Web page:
There is growing evidence of the importance of inclusive political settlements in enabling a sustainable exit from conflict, particularly in contexts where exclusion has been a major conflict driver. Similarly, at the policy level many international actors working in fragile contexts are seeking to strengthen their work on political settlements, including by promoting greater inclusion in political settlement bargaining processes and outcomes. This report seeks to draw out some key lessons for international engagement on political settlements in fragile contexts.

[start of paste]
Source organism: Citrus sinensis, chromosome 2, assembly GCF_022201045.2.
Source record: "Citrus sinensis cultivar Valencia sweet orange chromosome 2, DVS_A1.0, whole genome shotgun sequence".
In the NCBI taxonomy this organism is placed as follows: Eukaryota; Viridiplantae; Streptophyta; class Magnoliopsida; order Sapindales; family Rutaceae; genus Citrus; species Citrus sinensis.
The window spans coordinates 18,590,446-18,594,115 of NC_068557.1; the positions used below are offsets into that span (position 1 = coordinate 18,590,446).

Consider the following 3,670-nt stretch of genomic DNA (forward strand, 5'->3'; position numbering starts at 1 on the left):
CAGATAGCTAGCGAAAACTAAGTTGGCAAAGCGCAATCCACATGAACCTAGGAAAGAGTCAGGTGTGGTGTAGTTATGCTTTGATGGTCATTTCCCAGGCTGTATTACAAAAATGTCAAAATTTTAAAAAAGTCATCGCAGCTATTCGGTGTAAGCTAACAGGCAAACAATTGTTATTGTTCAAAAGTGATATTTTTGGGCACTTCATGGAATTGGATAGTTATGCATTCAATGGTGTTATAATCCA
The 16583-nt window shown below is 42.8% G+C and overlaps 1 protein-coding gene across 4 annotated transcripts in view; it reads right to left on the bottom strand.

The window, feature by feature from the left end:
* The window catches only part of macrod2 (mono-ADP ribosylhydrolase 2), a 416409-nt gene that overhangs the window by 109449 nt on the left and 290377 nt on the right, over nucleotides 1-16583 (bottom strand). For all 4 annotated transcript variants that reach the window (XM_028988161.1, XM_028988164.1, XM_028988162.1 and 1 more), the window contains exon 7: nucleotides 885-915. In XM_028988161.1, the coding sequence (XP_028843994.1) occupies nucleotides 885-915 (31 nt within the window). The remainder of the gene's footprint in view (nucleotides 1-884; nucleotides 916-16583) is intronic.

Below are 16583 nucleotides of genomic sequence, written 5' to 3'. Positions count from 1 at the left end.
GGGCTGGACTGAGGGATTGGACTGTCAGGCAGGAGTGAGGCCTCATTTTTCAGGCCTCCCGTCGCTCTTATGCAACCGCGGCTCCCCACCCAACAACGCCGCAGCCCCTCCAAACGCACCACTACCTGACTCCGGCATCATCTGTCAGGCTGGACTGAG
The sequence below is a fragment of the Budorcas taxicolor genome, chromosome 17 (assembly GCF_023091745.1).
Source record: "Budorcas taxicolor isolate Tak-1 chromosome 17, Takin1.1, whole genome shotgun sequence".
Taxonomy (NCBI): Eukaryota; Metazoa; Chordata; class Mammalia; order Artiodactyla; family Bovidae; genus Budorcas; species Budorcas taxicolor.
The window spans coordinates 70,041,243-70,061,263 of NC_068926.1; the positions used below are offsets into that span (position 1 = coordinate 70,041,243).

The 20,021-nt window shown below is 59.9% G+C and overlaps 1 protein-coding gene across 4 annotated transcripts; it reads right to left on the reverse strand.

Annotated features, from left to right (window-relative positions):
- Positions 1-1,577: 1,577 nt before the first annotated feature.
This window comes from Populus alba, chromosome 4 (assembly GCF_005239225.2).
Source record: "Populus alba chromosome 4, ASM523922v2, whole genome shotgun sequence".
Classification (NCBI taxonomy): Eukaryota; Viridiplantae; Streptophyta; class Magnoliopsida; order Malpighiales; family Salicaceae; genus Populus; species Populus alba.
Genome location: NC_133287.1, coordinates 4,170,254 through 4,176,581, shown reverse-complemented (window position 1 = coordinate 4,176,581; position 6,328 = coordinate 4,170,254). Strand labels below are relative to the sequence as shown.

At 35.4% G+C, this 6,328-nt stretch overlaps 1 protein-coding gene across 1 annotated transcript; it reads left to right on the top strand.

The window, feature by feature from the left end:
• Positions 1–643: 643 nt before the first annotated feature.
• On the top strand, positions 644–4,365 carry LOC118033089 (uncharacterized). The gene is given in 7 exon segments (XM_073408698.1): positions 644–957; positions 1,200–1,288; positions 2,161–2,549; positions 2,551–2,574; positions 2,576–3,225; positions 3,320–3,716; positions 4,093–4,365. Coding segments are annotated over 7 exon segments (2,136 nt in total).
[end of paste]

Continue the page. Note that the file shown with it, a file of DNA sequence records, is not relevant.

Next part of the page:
The report summarises the current evidence about the importance of inclusive political settlements in different types of fragile context. It also discusses what forms, levels, and processes of inclusion are both desirable and possible. It goes on to explore lessons from three countries – Rwanda, Guatemala and Nepal – where exclusion was a key driver of conflict and inclusive political settlements have been a central element of peacebuilding, albeit in very different ways. Finally, the report examines the role international actors can and do play in shaping political settlements in fragile states and discusses some of the main entry points, dilemmas and challenges they may face in promoting greater inclusion in political settlements.